We are gathered here today to immortalize the Queen known as Felicity Smoak, and to take a look back at her journey:
She is with us to say “don’t give up.” Amongst impossible odds and even amidst antagonism from the same side of the line, she gracefully, strongly, calmly, and with fiery conviction proclaims hope for even the most hopeless of men and women.
Fel-ic-it-y. Sitting behind a computer, and not only coding her way through the latest puzzle or problem, listens. She was even listening during the times when death was a viable option for Oliver. When death was preferable to the person who is her life.
She listened. Every gunshot. Every stab. Every explosion. To every catch of breath and to every sigh of relief, she listened.
There is heroism in that. In being the person who listens, who works the behind the scenes magic, and is there to pick up the pieces when a hero’s journey blurs because of obstacles and seemingly unachievable goals.
It’s heroism not obviously translated under the weight of a sparkly cape. But it’s heroism nonetheless. It’s heroic, being the person who stays. Because no one can do this alone, everyone brings something to a team.
It might not always be easy. But what’s beautiful about Felicity Megan Smoak, is sometimes, and albeit most of the time, it’s the easiest thing in the world.
She’s equipped for this life. It’s given her purpose and drive and confidence. It’s because of this mission, and because of him, her life is full.
“Don’t fight to die. Fight to live.” -Felicity Smoak
She’s the glue, she’s the beating heart, and her journey and her relationship to the celebrity archer Oliver Queen reflect as much.
And as the listener, and as the one who solves the puzzles (techy or otherwise), the pressure of those roles doesn’t ever take away from her most important one.
She’s the harnesser of light, and to quote a fairly popular Hozier song, “the giggle at a funeral.” That’s fundamental in a show like Arrow. Where the characters more often march to funeral processions than run victory laps.
Felicity’s light, happiness, and all around joy never diminishes someone else’s pain, sorrow, and heartbreak. She just helps them see on the other side. Where the grass isn’t necessarily greener, but the same shade it’s always been. It’s okay to not be okay, but she’s here when you’re ready to be.
“One of the reasons I fell in love with you was because you were always willing to do what was right. No matter what the cost. Even if it’s unbearably hard. It’s what makes you you. So how can I be any different? You have sacrificed your soul for the team, for the city, and for me. You don’t have to carry that burden any longer… let me do it.” -Felicity Smoak
Felicity’s darker moments, á la, letting Cayden James out of lockup, kidnapping a Longbow Hunter for information, threatening to kill Diaz while he was unarmed and handcuffed to a table, wasn’t great, per se. However, it was more so the product of the realities of living this life. I’m not saying Felicity never takes responsibility for her actions, because she does. I’m just saying her darker actions have always been more on the morally gray side then the rock-bottom “no way out” side. And in the grand scheme of things, if that list of offenses is Felicity’s darkest deeds… just sign me up as co-signed for the Felicity-Smoak-Getting-Sh*t-Done-Since-2012 Newsletter.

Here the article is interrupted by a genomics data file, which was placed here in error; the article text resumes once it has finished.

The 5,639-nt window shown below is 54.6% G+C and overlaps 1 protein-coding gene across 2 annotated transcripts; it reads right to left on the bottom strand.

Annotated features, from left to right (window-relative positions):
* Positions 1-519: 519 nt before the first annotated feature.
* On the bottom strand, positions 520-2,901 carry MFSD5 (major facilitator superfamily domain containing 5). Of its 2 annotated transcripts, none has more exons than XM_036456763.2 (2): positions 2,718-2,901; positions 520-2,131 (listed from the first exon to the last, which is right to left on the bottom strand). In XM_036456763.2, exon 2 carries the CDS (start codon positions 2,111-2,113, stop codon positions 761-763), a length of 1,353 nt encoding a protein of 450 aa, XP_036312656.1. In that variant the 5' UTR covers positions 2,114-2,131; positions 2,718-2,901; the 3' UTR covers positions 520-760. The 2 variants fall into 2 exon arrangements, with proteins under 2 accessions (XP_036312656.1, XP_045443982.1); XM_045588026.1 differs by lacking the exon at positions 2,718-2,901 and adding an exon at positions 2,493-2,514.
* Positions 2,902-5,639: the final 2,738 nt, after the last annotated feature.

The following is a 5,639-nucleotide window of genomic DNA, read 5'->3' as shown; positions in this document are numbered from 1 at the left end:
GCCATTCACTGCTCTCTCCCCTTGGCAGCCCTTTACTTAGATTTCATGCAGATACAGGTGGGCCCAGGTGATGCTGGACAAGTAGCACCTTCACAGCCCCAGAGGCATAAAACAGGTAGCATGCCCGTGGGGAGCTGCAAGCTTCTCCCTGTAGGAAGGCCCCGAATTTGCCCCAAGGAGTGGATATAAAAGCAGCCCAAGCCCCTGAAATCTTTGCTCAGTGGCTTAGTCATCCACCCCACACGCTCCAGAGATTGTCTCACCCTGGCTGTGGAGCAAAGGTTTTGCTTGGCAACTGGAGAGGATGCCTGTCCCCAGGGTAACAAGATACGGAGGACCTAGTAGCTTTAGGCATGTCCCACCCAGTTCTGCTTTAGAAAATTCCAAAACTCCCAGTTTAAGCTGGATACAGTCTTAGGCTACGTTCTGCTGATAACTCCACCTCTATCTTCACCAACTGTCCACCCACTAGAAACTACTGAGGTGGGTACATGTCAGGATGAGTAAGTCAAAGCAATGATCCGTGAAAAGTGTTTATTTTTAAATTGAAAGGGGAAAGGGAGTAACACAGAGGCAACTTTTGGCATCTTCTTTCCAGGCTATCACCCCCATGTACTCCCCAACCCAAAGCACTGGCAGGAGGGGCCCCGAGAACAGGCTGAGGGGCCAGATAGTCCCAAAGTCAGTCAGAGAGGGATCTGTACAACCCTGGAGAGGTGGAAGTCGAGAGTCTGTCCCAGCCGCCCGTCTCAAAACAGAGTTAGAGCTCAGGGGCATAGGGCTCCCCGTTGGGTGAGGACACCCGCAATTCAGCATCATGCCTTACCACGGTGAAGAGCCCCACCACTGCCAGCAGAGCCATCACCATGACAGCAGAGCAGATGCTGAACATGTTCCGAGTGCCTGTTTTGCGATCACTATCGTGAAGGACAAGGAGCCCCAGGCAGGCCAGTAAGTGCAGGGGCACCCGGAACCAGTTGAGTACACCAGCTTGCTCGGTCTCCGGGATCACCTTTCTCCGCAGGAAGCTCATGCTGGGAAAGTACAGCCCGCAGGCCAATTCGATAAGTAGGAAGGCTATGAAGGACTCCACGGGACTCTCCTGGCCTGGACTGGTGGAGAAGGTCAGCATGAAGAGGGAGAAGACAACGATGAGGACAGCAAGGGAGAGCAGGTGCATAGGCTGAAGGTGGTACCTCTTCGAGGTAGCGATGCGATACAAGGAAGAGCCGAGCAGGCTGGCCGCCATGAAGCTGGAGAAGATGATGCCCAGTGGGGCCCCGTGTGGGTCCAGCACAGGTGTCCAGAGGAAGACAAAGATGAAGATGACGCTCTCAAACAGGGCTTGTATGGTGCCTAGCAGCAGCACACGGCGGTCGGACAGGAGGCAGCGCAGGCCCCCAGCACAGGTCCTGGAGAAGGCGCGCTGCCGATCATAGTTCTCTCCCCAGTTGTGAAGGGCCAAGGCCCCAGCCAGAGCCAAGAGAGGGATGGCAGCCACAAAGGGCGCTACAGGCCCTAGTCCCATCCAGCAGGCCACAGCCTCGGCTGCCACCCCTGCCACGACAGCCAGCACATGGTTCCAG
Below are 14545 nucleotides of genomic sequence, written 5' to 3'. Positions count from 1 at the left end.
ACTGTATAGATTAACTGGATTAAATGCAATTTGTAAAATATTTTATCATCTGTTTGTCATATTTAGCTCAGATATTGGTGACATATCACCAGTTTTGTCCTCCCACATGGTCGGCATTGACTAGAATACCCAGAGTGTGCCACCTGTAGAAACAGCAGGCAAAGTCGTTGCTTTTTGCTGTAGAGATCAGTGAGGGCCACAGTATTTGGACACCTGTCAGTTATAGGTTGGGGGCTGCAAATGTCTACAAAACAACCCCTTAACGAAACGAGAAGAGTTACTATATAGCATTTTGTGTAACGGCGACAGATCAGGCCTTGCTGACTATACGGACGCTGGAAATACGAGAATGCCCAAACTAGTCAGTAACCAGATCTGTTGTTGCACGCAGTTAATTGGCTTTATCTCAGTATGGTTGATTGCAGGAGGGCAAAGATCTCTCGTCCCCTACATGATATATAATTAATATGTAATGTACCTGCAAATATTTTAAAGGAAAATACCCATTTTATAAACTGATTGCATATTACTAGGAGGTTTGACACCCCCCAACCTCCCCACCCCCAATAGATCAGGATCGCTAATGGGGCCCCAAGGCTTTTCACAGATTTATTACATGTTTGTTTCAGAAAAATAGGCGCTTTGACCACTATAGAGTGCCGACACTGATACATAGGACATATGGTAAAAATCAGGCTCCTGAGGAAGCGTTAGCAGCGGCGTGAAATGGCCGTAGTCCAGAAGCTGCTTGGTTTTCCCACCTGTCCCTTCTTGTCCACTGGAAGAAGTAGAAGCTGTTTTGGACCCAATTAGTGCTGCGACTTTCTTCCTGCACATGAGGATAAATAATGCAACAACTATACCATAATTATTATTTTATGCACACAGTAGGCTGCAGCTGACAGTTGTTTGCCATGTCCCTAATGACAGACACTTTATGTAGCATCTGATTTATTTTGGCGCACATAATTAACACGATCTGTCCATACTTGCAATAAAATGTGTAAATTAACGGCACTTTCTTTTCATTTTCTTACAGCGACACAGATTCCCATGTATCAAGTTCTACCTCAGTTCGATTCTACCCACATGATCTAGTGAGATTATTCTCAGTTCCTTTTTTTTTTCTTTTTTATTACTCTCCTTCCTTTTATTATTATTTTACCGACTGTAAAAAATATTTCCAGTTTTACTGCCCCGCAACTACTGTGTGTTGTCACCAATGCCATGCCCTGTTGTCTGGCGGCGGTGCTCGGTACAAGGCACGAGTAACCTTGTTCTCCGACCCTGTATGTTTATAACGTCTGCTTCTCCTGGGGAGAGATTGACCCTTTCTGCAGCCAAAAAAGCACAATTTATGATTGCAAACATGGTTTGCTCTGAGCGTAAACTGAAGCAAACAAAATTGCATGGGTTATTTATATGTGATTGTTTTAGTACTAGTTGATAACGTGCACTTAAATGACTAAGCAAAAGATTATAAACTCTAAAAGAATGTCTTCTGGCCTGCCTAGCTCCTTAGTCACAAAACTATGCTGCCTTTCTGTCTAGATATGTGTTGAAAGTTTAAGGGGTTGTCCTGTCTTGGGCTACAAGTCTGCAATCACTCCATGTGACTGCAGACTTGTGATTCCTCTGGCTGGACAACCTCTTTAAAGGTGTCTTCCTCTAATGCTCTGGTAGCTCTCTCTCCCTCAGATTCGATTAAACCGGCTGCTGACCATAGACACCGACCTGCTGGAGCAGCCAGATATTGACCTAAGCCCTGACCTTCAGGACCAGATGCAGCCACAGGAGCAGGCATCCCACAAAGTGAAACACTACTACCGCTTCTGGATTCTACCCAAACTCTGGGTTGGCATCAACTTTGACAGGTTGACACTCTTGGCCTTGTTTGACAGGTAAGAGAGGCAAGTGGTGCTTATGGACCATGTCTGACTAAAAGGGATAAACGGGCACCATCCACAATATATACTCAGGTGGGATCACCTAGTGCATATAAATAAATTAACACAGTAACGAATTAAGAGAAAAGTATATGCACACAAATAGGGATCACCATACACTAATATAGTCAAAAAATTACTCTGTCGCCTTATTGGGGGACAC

Even in her darkest moments her motivations are never questioned or viewed as a childish overreaction. Her motivations are noble, just like another hero we know.
“You can worry about your dad but you have to believe that he’s going to be okay. Because that’s the only way this works.” -Felicity Smoak
Part of her journey is motherhood, and it wasn’t thrusted upon Felicity against her will, nor was it something she regretted. The bond William and Felicity share was seamless and unassuming. Felicity wasn’t walking around like she’s replacement mother, and William wasn’t slamming his doors and screaming, “but you’re not my mom!”
And for a couple months there, it was just William and Felicity. For a couple months, Felicity was his only parent. And Felicity was the only person who could get through to him about what being The Green Arrow means.
And we all know why. Because she’s the listener, and has that insight as the person who stays, and the person who “overwatches.” William needed Felicity in that moment, even if he didn’t know it.
Then came Mia Smoak, and with any mother-daughter relationship there was contention. But always love. Incredible love.
Felicity kept her promise to Oliver, she kept their children safe. For twenty years, all while building a tech empire, and being mostly alone. If that’s not a superhero, then I don’t know what is.
“I’ve waited a very long time to see him. I’m ready.” -Felicity Smoak
If you ever wondered why this beautifully nerdy and techy girl has such a clear understanding of life, I have a theory. She was a genius growing up in Sin City (also known as Las Vegas). I believe that in itself evolved her intelligence beyond just being crazy-good at math. She saw the beautiful and ugly sides of people, in a very unique way. I think that in part made Felicity, Felicity.
And while her hope and strength is infectious and inspiring, her last moments reflected as much. And nothing made me happier then seeing her go to Oliver in the multiverse, or wherever he is, after all this time. Because their love is bigger than the frickin’ universe.
Goodbye, Felicity Smoak.
You can stream Arrow on The CW website!